The Barefoot Medalist with Foresworn Earbuds
Like everyone, I am still processing the news of this past Tuesday
Last Tuesday I enjoyed an appointment with an endodontist, an expert in root canals. I remember the very phrase “root canal” inspiring pity and fear in me when I was a child, when my stepmother endured multiple iterations of the procedure. She had my sympathy, but I never asked her for details about the experience.
My new specialist explains the upcoming tortures thoroughly. In the town of Davis, Dr. Ramesh Thondapu (what a great name!) treats us with the respect of a colleague. Thinking of the medical professionals, thinking of their patients, I estimate 10 or more doctors in the building, including myself. I suppose that we all deserve thorough explanations. An informed consumer and a mentor teacher, I appreciate expert instruction from my dentist. After four years of regular meditation training, I’m also grateful for my expertise in sitting still.
That said, today I am on the move. Looking at the clock, I drive home briskly from the appointment. An inveterate walker, I’m not used to driving, but Kate is still recovering from (driving) foot surgery, so I am the family chauffeur and gofer. I arrive home with only 30 minutes available for the 40-minute walk to campus; I grab my safari hat and a snack and head out.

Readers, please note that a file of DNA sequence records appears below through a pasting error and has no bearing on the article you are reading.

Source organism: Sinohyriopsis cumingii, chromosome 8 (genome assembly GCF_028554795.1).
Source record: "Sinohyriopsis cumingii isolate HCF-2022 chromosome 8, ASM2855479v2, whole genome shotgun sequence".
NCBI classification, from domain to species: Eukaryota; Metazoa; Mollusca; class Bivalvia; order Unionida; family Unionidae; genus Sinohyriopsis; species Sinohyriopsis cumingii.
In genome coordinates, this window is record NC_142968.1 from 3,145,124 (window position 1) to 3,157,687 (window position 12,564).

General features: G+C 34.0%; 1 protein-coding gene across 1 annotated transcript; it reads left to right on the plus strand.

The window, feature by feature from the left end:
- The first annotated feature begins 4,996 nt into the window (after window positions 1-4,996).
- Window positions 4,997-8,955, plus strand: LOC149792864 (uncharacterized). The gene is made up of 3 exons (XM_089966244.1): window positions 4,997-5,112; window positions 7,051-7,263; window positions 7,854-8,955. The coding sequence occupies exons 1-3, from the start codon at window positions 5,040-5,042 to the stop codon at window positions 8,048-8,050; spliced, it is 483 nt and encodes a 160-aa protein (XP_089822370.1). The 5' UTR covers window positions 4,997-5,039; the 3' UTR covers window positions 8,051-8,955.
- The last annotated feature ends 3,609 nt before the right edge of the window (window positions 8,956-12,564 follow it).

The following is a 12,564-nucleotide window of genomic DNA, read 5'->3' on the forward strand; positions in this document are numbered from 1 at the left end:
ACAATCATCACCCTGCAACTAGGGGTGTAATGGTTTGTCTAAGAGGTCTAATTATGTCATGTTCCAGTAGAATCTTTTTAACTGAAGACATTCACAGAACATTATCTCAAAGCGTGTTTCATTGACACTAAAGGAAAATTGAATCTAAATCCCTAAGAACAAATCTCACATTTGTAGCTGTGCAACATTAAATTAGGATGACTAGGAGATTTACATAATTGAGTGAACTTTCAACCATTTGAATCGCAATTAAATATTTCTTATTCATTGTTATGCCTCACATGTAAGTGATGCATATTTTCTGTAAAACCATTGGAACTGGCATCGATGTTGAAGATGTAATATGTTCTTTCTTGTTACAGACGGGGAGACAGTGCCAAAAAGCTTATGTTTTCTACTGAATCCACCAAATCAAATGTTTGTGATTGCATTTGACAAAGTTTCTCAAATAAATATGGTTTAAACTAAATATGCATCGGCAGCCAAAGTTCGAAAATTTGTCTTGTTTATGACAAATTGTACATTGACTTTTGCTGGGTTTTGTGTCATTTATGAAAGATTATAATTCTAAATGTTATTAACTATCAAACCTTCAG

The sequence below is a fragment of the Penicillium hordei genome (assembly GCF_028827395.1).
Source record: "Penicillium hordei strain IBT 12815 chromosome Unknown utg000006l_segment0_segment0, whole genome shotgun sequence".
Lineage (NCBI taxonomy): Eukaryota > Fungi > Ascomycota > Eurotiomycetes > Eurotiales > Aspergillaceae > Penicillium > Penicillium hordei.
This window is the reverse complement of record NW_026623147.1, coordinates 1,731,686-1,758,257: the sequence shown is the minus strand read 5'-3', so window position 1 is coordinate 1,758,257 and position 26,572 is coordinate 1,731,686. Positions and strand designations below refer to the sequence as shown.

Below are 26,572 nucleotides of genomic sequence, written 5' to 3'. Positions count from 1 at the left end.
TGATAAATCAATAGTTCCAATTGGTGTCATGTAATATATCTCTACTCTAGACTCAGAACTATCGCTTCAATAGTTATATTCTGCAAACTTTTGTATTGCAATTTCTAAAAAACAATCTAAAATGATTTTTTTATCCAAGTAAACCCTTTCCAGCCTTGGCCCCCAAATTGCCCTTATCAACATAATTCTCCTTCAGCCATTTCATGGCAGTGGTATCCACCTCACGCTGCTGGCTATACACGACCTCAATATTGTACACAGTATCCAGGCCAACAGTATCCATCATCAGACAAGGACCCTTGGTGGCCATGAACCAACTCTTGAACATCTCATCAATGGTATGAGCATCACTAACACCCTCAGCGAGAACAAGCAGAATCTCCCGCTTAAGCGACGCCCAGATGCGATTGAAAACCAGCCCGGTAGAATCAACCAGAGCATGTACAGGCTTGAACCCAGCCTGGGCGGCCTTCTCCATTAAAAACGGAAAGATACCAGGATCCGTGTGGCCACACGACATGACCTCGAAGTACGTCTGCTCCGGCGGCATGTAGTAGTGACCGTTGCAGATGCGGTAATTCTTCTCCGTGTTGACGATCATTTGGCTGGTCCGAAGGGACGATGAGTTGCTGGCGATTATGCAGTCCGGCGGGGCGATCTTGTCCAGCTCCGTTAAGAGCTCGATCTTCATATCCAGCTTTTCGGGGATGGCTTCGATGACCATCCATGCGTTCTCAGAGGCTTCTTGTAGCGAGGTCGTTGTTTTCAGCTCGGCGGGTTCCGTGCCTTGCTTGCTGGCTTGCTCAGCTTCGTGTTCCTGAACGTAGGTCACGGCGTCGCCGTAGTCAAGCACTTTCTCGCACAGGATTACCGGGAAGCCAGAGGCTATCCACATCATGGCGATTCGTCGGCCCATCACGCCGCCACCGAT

Running late for class, I can’t process the day’s events in Texas. Kate texted me during the lessons from the endodontist: “The news is devastating.” She sent me a broken heart emoji for each person reported killed in an Uvalde elementary school. She would send more such hearts later in the day, and video of an impassioned speech by Steve Kerr.
Race-walking to work with my tooth still in pain, I’m reminded of Dustin Hoffman’s character, history graduate student Thomas “Babe” Levy, in the film Marathon Man. I first watched that movie as a runner, and long before I was a graduate student. Even though I also read the book, details of the film are fading from my memory. That said, I can still remember the film’s central question: “Is it safe? Is it safe?” This query was a sort of a sick refrain shared by a sadistic “dentist” played by Laurence Olivier, and the allusion was then repeated as a bad joke to the rest of us since 1976.
The Olivier line is more haunting and less corny than the jokey advice a dental hygienist once shared with me: “Only floss the teeth you want to keep.” On the walk, I ask myself the question the endodontist asked: “Can this tooth be saved?” Is it safe?
In order to make a 40 minute walk in 30 minutes I accelerate my pace, take the shortest route, and never take a breath. Forswearing my earbuds, I cross diagonally across intersections, my ears hyper-alert for possible oncoming cars. Is it safe?
Dustin Hoffman’s marathoner Levy is shown to be training in the beginning of Marathon Man, emulating his hero, Abebe Bikila, the first Ethiopian Olympic gold medalist and the first athlete to successfully defend an Olympic marathon title. Levy is shown sprinting around The Jacqueline Kennedy Onassis Reservoir in Central Park, an area of New York City that I also got to explore in the 1970s. The camera crew probably encountered Jackie O. while filming some of the film’s famous scenes around that reservoir.